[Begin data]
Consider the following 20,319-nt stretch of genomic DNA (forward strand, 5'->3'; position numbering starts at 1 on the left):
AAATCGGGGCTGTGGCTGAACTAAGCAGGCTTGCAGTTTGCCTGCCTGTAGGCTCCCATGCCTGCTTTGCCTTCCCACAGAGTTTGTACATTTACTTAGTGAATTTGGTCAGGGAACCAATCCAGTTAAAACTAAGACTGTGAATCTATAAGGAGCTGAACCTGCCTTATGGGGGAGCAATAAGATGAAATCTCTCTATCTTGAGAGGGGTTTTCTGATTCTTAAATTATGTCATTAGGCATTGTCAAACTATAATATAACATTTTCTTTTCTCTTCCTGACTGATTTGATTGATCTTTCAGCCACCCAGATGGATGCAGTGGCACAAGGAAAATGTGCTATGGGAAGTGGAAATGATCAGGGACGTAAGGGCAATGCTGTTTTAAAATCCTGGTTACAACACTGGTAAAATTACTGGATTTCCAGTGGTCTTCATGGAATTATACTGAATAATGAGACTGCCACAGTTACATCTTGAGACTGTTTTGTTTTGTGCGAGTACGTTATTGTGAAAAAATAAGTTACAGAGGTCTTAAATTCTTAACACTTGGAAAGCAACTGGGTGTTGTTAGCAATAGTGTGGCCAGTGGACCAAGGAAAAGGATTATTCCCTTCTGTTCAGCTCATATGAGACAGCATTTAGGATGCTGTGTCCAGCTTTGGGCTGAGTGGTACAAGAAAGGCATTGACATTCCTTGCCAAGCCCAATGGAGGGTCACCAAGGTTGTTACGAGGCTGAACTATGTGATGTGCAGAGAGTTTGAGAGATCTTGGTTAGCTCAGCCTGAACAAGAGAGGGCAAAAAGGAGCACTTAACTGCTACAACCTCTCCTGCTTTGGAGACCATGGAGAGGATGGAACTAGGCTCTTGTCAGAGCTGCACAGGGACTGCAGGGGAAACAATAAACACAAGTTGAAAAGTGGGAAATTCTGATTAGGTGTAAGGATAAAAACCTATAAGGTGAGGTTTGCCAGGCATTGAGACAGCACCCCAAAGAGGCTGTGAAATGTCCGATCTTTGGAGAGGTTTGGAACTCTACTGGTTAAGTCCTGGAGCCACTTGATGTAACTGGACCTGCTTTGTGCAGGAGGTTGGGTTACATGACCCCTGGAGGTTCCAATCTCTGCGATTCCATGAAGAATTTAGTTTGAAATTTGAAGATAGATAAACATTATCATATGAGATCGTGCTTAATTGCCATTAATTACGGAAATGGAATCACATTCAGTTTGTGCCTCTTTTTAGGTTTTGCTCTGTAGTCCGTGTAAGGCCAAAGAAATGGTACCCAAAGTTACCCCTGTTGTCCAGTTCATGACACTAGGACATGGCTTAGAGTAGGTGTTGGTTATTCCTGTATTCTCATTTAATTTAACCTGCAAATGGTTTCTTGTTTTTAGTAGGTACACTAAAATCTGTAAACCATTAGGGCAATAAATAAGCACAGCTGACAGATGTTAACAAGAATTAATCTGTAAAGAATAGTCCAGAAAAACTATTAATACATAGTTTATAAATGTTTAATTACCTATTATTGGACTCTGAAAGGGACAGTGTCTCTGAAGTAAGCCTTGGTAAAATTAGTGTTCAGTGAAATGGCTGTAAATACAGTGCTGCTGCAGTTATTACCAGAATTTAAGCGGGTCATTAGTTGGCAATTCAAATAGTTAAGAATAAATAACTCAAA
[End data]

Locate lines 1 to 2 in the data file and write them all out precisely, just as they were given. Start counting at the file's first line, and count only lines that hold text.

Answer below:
Consider the following 20,319-nt stretch of genomic DNA (forward strand, 5'->3'; position numbering starts at 1 on the left):
AAATCGGGGCTGTGGCTGAACTAAGCAGGCTTGCAGTTTGCCTGCCTGTAGGCTCCCATGCCTGCTTTGCCTTCCCACAGAGTTTGTACATTTACTTAGTGAATTTGGTCAGGGAACCAATCCAGTTAAAACTAAGACTGTGAATCTATAAGGAGCTGAACCTGCCTTATGGGGGAGCAATAAGATGAAATCTCTCTATCTTGAGAGGGGTTTTCTGATTCTTAAATTATGTCATTAGGCATTGTCAAACTATAATATAACATTTTCTTTTCTCTTCCTGACTGATTTGATTGATCTTTCAGCCACCCAGATGGATGCAGTGGCACAAGGAAAATGTGCTATGGGAAGTGGAAATGATCAGGGACGTAAGGGCAATGCTGTTTTAAAATCCTGGTTACAACACTGGTAAAATTACTGGATTTCCAGTGGTCTTCATGGAATTATACTGAATAATGAGACTGCCACAGTTACATCTTGAGACTGTTTTGTTTTGTGCGAGTACGTTATTGTGAAAAAATAAGTTACAGAGGTCTTAAATTCTTAACACTTGGAAAGCAACTGGGTGTTGTTAGCAATAGTGTGGCCAGTGGACCAAGGAAAAGGATTATTCCCTTCTGTTCAGCTCATATGAGACAGCATTTAGGATGCTGTGTCCAGCTTTGGGCTGAGTGGTACAAGAAAGGCATTGACATTCCTTGCCAAGCCCAATGGAGGGTCACCAAGGTTGTTACGAGGCTGAACTATGTGATGTGCAGAGAGTTTGAGAGATCTTGGTTAGCTCAGCCTGAACAAGAGAGGGCAAAAAGGAGCACTTAACTGCTACAACCTCTCCTGCTTTGGAGACCATGGAGAGGATGGAACTAGGCTCTTGTCAGAGCTGCACAGGGACTGCAGGGGAAACAATAAACACAAGTTGAAAAGTGGGAAATTCTGATTAGGTGTAAGGATAAAAACCTATAAGGTGAGGTTTGCCAGGCATTGAGACAGCACCCCAAAGAGGCTGTGAAATGTCCGATCTTTGGAGAGGTTTGGAACTCTACTGGTTAAGTCCTGGAGCCACTTGATGTAACTGGACCTGCTTTGTGCAGGAGGTTGGGTTACATGACCCCTGGAGGTTCCAATCTCTGCGATTCCATGAAGAATTTAGTTTGAAATTTGAAGATAGATAAACATTATCATATGAGATCGTGCTTAATTGCCATTAATTACGGAAATGGAATCACATTCAGTTTGTGCCTCTTTTTAGGTTTTGCTCTGTAGTCCGTGTAAGGCCAAAGAAATGGTACCCAAAGTTACCCCTGTTGTCCAGTTCATGACACTAGGACATGGCTTAGAGTAGGTGTTGGTTATTCCTGTATTCTCATTTAATTTAACCTGCAAATGGTTTCTTGTTTTTAGTAGGTACACTAAAATCTGTAAACCATTAGGGCAATAAATAAGCACAGCTGACAGATGTTAACAAGAATTAATCTGTAAAGAATAGTCCAGAAAAACTATTAATACATAGTTTATAAATGTTTAATTACCTATTATTGGACTCTGAAAGGGACAGTGTCTCTGAAGTAAGCCTTGGTAAAATTAGTGTTCAGTGAAATGGCTGTAAATACAGTGCTGCTGCAGTTATTACCAGAATTTAAGCGGGTCATTAGTTGGCAATTCAAATAGTTAAGAATAAATAACTCAAA